What is likely to happen at the November 15th G20 meeting and why? Although it was not Nicolas Sarkozy but a group of 11 Commonwealth countries who floated the idea in June 2008, the French President called in October for a global summit to “rebuild regulated
capitalism”. The speed at which the meeting was decided and is being organised is stunning, the dynamics are impressive. The survival of the world’s financial system, avoiding the disintegration of the global economy, is at stake. What can we expect?
The financial crisis is spreading faster than economists can even explain it. By the time we thought of a remedy to the US real estate meltdown, the European interbank network was contaminated by a crisis of confidence. By the time the US and Europeans voted
a bank rescue, the stock markets cracked. By the time we think of stimulating the economy to support the stock markets, a monetary crisis looms, industrial giants are on the brink of collapse. It is getting serious.
Let’s face it, the Western economies are cornered. With a national debt of US$10 trillion for an estimated GDP of US$14 trillion, the US have already reached a historic 71% debt ratio if 2008 budget is met, which is unlikely. How to deal with a shock recession
then without further deepening an abyssal public deficit of US$455 bn? The Euro zone is not better off, for their ratios are about as bad while their hands and feet are tight under the Maastricht Treaty fixed ratios (60% debt and 3% public deficit). This discards
the use of Keneysian economics, increasing demand through state spending and tax cuts, which President Obama is about to embrace, just like Kennedy did before him. The deficits shall look ugly, but yes, he can. The Eurozone on the other hand is stuck under
the dogmatic foundations of the Euro, which increasingly looks like a fixed exchange rate system among disparate countries rather the unique currency of a single economy.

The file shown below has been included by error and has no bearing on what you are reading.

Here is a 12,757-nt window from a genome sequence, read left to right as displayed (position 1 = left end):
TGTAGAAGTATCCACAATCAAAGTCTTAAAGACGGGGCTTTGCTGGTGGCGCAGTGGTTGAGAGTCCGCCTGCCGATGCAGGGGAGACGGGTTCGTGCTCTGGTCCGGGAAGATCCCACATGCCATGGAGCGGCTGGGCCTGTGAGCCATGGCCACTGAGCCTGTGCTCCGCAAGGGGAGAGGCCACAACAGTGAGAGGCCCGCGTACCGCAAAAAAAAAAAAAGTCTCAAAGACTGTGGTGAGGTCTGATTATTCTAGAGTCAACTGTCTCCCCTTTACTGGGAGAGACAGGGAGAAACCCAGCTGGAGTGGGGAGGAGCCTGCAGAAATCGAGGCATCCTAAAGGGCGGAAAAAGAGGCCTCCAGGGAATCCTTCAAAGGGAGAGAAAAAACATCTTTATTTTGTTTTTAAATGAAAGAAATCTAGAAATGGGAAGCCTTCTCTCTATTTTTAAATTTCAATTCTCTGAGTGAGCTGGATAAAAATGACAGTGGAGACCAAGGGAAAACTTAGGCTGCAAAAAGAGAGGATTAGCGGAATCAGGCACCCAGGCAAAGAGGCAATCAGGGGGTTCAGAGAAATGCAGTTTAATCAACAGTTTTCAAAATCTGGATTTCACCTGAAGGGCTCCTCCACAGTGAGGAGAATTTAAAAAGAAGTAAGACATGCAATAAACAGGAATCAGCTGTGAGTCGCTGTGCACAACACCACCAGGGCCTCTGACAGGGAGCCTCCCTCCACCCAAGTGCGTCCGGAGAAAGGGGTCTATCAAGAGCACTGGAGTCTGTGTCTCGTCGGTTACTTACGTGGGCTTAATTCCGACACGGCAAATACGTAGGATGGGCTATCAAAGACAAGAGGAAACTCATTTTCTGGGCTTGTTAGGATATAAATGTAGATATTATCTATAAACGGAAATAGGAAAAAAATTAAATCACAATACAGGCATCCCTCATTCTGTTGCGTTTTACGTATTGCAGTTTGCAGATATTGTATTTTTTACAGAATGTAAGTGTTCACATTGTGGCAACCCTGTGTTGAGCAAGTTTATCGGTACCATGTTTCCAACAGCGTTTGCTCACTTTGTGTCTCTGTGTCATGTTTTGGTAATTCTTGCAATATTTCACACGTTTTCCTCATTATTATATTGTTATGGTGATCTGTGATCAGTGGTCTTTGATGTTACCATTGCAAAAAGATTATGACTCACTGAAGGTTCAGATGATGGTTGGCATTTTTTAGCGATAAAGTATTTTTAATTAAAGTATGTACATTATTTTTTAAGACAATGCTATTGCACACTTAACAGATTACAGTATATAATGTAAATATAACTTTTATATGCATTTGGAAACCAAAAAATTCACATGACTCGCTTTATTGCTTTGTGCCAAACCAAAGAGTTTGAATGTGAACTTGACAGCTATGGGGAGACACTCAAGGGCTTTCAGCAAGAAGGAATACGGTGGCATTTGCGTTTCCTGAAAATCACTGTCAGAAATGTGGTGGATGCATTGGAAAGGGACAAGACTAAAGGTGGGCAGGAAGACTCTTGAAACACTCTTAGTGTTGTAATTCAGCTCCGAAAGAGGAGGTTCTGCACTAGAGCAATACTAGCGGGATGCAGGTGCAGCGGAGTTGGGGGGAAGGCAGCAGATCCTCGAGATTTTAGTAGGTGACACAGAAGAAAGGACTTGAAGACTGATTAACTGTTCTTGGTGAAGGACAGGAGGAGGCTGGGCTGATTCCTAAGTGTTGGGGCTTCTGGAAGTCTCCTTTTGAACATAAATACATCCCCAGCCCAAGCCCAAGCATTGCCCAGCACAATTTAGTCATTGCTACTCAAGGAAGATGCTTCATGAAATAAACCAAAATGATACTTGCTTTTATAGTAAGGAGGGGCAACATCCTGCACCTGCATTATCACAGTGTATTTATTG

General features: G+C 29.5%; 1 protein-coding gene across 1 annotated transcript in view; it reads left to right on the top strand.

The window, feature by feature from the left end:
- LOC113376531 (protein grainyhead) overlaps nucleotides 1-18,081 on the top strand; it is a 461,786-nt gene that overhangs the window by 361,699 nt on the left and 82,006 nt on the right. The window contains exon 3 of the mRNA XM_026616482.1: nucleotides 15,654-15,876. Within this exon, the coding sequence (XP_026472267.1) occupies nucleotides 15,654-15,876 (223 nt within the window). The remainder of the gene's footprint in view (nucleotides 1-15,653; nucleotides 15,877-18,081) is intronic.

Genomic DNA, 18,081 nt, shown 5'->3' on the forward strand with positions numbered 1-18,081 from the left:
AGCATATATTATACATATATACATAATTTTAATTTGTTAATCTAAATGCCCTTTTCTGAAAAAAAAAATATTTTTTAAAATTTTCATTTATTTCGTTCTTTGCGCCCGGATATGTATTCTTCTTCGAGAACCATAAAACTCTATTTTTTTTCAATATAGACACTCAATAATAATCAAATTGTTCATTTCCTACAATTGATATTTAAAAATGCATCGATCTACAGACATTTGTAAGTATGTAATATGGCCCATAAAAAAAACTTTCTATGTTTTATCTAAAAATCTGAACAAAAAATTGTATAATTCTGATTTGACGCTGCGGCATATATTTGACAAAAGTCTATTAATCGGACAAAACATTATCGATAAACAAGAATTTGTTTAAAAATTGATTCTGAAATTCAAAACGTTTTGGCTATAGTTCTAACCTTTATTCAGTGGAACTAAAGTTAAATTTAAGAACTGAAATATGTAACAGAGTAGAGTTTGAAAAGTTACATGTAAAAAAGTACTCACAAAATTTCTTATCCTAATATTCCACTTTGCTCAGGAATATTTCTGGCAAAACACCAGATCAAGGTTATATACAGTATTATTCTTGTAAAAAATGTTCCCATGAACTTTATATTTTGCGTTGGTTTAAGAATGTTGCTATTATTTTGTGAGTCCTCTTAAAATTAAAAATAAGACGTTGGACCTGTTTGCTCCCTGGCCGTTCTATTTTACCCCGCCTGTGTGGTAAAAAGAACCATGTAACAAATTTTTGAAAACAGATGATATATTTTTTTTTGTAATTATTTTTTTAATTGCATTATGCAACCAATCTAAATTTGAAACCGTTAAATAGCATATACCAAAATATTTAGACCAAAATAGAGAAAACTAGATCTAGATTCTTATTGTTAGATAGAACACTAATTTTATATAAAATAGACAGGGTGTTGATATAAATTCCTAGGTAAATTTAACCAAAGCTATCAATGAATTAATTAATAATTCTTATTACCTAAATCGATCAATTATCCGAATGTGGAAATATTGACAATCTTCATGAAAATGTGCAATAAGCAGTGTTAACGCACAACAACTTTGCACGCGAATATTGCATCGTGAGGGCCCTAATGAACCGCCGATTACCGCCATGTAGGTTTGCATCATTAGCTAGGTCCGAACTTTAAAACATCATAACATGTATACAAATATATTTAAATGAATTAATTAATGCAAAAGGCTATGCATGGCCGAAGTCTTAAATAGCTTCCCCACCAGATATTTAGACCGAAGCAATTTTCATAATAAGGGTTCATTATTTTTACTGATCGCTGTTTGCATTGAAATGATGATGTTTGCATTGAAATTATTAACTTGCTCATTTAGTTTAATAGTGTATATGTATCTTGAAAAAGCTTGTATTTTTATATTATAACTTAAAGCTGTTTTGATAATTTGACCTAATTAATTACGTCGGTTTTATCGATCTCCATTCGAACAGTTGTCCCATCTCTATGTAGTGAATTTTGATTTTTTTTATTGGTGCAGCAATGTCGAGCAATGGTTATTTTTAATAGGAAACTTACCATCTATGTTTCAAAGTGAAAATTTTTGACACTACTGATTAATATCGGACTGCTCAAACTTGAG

Against this backdrop, the G7 Treasuries are requested to save the banking system, bail out the insurance industry, recycle non-performing loans, support the automobile industry, just to name a few. The IMF is at the rescue of Iceland, Hungary, Ukraine,
Pakistan, and there is probably more coming. But what are the US$200bn of the IMF and even the US$700bn TARP package against trillions in credit default swaps which need deleveraging? Nobody knows exactly where they are, nor the clauses under which the protection
buyers can call their notional. All we learned, on Lehman’s day, is that any of these instruments can strike, any time, any place. They are triggered by raising default probabilities, under a widely used theoretical model which factors in equity prices.
The only way out of this seems to organise an orderly flow by which cash rich economies such as China, Japan and the middle-East fund the Western economies. A usual bond issuance spree, repackaged by a handful of key investment banks then re-purposed to
fund the world’s investments will not happen this time, however. With a banking system in tatters, over- indebtedness and a shock recession to deal with, the West does no longer have the balance sheet to receive another blank check from the Sovereign funds.
Fortunately, cash rich countries happen to be emerging economies which were recently reminded that their own wealth depends on the spending capacity of the Western world and that their cushions can deflate at a staggering pace in a global recession. So they
too are motivated to work at making it work.
So the G20 meets in emergency, without an official agenda but with converging interests and enough fears for everyone to think collectively. Should they forget this, the stock markets might give a bitter reminder next Monday. The EU is likely to drive the
agenda: Surveillance and rules of governance, convergence of accounting and valuation standards, dealing with tax havens, code of conduct and corporate ethics with regard to risk management, the role of the IMF.